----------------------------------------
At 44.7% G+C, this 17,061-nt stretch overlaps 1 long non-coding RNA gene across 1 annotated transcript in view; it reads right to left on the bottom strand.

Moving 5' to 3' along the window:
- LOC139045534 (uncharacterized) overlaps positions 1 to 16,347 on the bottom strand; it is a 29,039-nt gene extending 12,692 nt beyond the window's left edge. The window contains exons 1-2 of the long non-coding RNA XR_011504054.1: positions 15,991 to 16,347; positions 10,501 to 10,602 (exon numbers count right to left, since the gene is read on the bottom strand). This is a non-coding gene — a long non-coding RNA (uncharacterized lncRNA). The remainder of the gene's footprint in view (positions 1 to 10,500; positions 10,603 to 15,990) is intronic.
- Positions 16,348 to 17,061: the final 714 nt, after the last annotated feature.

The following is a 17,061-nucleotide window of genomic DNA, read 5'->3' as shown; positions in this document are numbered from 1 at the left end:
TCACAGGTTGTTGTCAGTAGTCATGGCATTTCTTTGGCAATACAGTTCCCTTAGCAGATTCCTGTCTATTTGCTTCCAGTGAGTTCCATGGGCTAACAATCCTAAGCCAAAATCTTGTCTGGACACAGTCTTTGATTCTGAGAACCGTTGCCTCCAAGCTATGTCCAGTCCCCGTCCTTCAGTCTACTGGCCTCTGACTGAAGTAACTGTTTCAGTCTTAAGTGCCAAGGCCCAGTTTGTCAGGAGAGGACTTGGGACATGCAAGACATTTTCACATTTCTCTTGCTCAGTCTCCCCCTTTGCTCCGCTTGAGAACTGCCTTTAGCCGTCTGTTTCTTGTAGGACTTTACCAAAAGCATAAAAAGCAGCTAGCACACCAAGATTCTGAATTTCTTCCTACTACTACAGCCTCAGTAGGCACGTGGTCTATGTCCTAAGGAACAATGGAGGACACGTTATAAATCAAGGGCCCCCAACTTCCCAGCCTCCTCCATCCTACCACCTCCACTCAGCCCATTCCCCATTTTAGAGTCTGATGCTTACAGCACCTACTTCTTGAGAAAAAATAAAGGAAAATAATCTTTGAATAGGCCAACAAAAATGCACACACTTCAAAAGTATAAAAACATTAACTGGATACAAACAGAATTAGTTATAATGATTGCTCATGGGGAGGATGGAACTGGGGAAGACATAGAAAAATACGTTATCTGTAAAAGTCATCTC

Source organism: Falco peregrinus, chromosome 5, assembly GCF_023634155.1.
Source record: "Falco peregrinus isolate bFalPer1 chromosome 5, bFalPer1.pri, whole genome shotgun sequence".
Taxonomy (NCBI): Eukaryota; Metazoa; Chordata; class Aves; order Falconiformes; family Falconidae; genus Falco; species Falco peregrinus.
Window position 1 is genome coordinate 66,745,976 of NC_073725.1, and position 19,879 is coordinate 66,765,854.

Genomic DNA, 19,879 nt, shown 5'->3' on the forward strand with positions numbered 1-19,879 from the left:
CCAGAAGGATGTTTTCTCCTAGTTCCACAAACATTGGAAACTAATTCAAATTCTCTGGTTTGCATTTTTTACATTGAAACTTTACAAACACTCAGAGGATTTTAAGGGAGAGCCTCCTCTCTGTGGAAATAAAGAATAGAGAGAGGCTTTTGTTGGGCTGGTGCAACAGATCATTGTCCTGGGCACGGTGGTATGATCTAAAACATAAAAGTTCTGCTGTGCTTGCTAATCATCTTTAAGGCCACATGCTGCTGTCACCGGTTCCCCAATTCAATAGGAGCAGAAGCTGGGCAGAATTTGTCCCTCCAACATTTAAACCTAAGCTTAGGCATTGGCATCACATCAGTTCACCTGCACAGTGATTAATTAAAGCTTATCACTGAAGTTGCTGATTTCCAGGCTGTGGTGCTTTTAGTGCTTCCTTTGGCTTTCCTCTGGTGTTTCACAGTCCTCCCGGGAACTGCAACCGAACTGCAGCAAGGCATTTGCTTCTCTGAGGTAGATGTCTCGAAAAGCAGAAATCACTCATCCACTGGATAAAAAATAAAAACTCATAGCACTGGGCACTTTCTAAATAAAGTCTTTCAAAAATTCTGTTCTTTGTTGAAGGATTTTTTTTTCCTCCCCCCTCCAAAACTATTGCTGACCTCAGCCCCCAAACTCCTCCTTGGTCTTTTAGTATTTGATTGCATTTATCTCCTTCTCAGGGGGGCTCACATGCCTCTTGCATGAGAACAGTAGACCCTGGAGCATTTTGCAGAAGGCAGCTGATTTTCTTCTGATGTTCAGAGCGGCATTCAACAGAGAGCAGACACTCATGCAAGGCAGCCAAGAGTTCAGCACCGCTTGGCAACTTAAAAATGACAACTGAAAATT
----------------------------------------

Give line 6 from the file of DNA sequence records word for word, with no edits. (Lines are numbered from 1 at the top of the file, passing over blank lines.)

TCACAGGTTGTTGTCAGTAGTCATGGCATTTCTTTGGCAATACAGTTCCCTTAGCAGATTCCTGTCTATTTGCTTCCAGTGAGTTCCATGGGCTAACAATCCTAAGCCAAAATCTTGTCTGGACACAGTCTTTGATTCTGAGAACCGTTGCCTCCAAGCTATGTCCAGTCCCCGTCCTTCAGTCTACTGGCCTCTGACTGAAGTAACTGTTTCAGTCTTAAGTGCCAAGGCCCAGTTTGTCAGGAGAGGACTTGGGACATGCAAGACATTTTCACATTTCTCTTGCTCAGTCTCCCCCTTTGCTCCGCTTGAGAACTGCCTTTAGCCGTCTGTTTCTTGTAGGACTTTACCAAAAGCATAAAAAGCAGCTAGCACACCAAGATTCTGAATTTCTTCCTACTACTACAGCCTCAGTAGGCACGTGGTCTATGTCCTAAGGAACAATGGAGGACACGTTATAAATCAAGGGCCCCCAACTTCCCAGCCTCCTCCATCCTACCACCTCCACTCAGCCCATTCCCCATTTTAGAGTCTGATGCTTACAGCACCTACTTCTTGAGAAAAAATAAAGGAAAATAATCTTTGAATAGGCCAACAAAAATGCACACACTTCAAAAGTATAAAAACATTAACTGGATACAAACAGAATTAGTTATAATGATTGCTCATGGGGAGGATGGAACTGGGGAAGACATAGAAAAATACGTTATCTGTAAAAGTCATCTC